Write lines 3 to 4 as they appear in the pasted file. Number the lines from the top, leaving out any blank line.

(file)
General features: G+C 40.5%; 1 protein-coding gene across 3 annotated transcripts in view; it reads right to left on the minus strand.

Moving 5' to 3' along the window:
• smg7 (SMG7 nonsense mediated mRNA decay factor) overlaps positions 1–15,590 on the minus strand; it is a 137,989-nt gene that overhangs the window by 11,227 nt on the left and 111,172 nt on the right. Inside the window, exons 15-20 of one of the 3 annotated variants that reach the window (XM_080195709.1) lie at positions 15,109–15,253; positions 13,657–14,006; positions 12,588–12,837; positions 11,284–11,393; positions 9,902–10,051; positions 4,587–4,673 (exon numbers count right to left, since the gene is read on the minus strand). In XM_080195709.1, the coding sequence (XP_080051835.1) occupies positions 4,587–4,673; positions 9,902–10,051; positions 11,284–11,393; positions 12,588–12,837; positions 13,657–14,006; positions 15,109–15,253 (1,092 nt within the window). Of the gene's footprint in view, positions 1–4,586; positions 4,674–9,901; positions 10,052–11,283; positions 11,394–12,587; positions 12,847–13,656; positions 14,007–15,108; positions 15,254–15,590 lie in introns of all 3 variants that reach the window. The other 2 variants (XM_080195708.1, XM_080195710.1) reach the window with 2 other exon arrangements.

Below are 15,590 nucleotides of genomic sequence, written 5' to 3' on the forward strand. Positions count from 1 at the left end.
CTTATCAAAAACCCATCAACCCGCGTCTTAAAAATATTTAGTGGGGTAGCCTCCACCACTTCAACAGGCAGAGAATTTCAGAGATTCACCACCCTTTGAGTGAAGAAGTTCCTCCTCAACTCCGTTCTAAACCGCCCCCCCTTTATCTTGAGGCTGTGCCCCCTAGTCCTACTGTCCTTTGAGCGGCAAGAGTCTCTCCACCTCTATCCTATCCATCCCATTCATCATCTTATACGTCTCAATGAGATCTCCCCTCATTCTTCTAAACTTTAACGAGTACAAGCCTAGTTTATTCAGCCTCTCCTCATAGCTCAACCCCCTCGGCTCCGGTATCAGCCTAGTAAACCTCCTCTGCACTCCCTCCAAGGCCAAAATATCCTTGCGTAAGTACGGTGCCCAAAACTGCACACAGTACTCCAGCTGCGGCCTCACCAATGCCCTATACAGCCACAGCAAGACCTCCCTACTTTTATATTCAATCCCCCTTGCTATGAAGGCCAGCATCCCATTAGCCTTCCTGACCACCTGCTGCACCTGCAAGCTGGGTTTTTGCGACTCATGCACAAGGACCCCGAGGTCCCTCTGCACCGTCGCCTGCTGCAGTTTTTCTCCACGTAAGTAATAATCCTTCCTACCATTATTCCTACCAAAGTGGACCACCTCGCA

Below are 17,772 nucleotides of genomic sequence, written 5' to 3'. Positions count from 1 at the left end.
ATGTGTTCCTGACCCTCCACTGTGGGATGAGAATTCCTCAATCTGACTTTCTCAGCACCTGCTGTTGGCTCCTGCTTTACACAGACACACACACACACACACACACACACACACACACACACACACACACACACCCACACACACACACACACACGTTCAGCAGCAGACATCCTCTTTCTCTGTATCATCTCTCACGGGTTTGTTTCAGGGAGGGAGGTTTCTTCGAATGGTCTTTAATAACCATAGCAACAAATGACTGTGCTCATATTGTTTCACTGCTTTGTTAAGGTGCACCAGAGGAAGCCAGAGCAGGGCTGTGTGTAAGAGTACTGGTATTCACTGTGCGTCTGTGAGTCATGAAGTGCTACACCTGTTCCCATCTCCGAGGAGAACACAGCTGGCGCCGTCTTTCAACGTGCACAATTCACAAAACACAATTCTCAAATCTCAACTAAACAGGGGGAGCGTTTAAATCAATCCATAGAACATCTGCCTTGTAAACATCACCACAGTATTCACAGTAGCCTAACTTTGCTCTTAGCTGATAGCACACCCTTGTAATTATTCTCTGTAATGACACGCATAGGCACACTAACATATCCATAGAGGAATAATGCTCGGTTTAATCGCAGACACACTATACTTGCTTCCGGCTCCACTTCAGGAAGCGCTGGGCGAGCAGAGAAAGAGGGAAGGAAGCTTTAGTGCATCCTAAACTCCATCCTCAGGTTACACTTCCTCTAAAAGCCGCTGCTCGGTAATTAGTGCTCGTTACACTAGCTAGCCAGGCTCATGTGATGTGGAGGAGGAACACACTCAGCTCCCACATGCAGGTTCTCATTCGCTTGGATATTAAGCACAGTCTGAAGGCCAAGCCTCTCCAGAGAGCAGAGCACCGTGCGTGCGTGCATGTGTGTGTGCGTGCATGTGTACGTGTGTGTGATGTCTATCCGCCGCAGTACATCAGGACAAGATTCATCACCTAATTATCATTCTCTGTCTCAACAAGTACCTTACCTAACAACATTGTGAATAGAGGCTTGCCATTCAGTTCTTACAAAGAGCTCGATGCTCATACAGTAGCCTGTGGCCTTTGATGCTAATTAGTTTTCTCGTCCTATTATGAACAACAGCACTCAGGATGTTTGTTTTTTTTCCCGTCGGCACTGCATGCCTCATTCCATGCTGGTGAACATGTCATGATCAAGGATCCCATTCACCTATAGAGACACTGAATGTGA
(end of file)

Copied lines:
• smg7 (SMG7 nonsense mediated mRNA decay factor) overlaps positions 1–15,590 on the minus strand; it is a 137,989-nt gene that overhangs the window by 11,227 nt on the left and 111,172 nt on the right. Inside the window, exons 15-20 of one of the 3 annotated variants that reach the window (XM_080195709.1) lie at positions 15,109–15,253; positions 13,657–14,006; positions 12,588–12,837; positions 11,284–11,393; positions 9,902–10,051; positions 4,587–4,673 (exon numbers count right to left, since the gene is read on the minus strand). In XM_080195709.1, the coding sequence (XP_080051835.1) occupies positions 4,587–4,673; positions 9,902–10,051; positions 11,284–11,393; positions 12,588–12,837; positions 13,657–14,006; positions 15,109–15,253 (1,092 nt within the window). Of the gene's footprint in view, positions 1–4,586; positions 4,674–9,901; positions 10,052–11,283; positions 11,394–12,587; positions 12,847–13,656; positions 14,007–15,108; positions 15,254–15,590 lie in introns of all 3 variants that reach the window. The other 2 variants (XM_080195708.1, XM_080195710.1) reach the window with 2 other exon arrangements.

Below are 15,590 nucleotides of genomic sequence, written 5' to 3' on the forward strand. Positions count from 1 at the left end.